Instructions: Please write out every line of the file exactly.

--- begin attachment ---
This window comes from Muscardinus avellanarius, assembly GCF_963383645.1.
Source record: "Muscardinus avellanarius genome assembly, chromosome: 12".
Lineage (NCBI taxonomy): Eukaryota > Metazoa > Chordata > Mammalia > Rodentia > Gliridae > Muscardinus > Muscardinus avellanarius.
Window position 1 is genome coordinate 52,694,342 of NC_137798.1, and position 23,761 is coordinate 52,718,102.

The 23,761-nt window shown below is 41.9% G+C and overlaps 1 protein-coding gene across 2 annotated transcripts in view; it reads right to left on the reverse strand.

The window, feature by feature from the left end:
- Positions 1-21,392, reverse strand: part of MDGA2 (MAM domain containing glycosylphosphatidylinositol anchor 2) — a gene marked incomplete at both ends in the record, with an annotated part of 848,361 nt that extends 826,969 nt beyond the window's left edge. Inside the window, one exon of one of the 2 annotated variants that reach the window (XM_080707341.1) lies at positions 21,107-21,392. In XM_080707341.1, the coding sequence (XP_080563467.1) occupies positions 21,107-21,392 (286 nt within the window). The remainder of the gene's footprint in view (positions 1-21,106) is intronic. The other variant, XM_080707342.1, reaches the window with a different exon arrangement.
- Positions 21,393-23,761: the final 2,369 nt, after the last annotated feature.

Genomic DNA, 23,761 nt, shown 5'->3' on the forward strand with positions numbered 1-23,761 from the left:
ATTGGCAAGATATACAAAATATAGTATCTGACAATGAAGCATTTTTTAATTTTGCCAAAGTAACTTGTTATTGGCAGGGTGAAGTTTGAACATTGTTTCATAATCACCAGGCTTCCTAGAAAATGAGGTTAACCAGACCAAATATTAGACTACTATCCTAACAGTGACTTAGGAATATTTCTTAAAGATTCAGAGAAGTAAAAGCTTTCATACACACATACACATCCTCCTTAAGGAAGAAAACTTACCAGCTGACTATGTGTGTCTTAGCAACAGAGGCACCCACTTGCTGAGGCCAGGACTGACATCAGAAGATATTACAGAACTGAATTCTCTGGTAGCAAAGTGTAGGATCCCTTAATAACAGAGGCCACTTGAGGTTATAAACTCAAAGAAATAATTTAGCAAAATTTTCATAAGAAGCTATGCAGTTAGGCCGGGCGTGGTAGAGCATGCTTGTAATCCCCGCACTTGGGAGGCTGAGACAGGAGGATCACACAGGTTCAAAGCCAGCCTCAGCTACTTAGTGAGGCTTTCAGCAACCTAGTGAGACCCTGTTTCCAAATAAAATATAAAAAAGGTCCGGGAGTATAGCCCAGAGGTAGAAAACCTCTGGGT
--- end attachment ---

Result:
This window comes from Muscardinus avellanarius, assembly GCF_963383645.1.
Source record: "Muscardinus avellanarius genome assembly, chromosome: 12".
Lineage (NCBI taxonomy): Eukaryota > Metazoa > Chordata > Mammalia > Rodentia > Gliridae > Muscardinus > Muscardinus avellanarius.
Window position 1 is genome coordinate 52,694,342 of NC_137798.1, and position 23,761 is coordinate 52,718,102.

The 23,761-nt window shown below is 41.9% G+C and overlaps 1 protein-coding gene across 2 annotated transcripts in view; it reads right to left on the reverse strand.

The window, feature by feature from the left end:
- Positions 1-21,392, reverse strand: part of MDGA2 (MAM domain containing glycosylphosphatidylinositol anchor 2) — a gene marked incomplete at both ends in the record, with an annotated part of 848,361 nt that extends 826,969 nt beyond the window's left edge. Inside the window, one exon of one of the 2 annotated variants that reach the window (XM_080707341.1) lies at positions 21,107-21,392. In XM_080707341.1, the coding sequence (XP_080563467.1) occupies positions 21,107-21,392 (286 nt within the window). The remainder of the gene's footprint in view (positions 1-21,106) is intronic. The other variant, XM_080707342.1, reaches the window with a different exon arrangement.
- Positions 21,393-23,761: the final 2,369 nt, after the last annotated feature.

Genomic DNA, 23,761 nt, shown 5'->3' on the forward strand with positions numbered 1-23,761 from the left:
ATTGGCAAGATATACAAAATATAGTATCTGACAATGAAGCATTTTTTAATTTTGCCAAAGTAACTTGTTATTGGCAGGGTGAAGTTTGAACATTGTTTCATAATCACCAGGCTTCCTAGAAAATGAGGTTAACCAGACCAAATATTAGACTACTATCCTAACAGTGACTTAGGAATATTTCTTAAAGATTCAGAGAAGTAAAAGCTTTCATACACACATACACATCCTCCTTAAGGAAGAAAACTTACCAGCTGACTATGTGTGTCTTAGCAACAGAGGCACCCACTTGCTGAGGCCAGGACTGACATCAGAAGATATTACAGAACTGAATTCTCTGGTAGCAAAGTGTAGGATCCCTTAATAACAGAGGCCACTTGAGGTTATAAACTCAAAGAAATAATTTAGCAAAATTTTCATAAGAAGCTATGCAGTTAGGCCGGGCGTGGTAGAGCATGCTTGTAATCCCCGCACTTGGGAGGCTGAGACAGGAGGATCACACAGGTTCAAAGCCAGCCTCAGCTACTTAGTGAGGCTTTCAGCAACCTAGTGAGACCCTGTTTCCAAATAAAATATAAAAAAGGTCCGGGAGTATAGCCCAGAGGTAGAAAACCTCTGGGT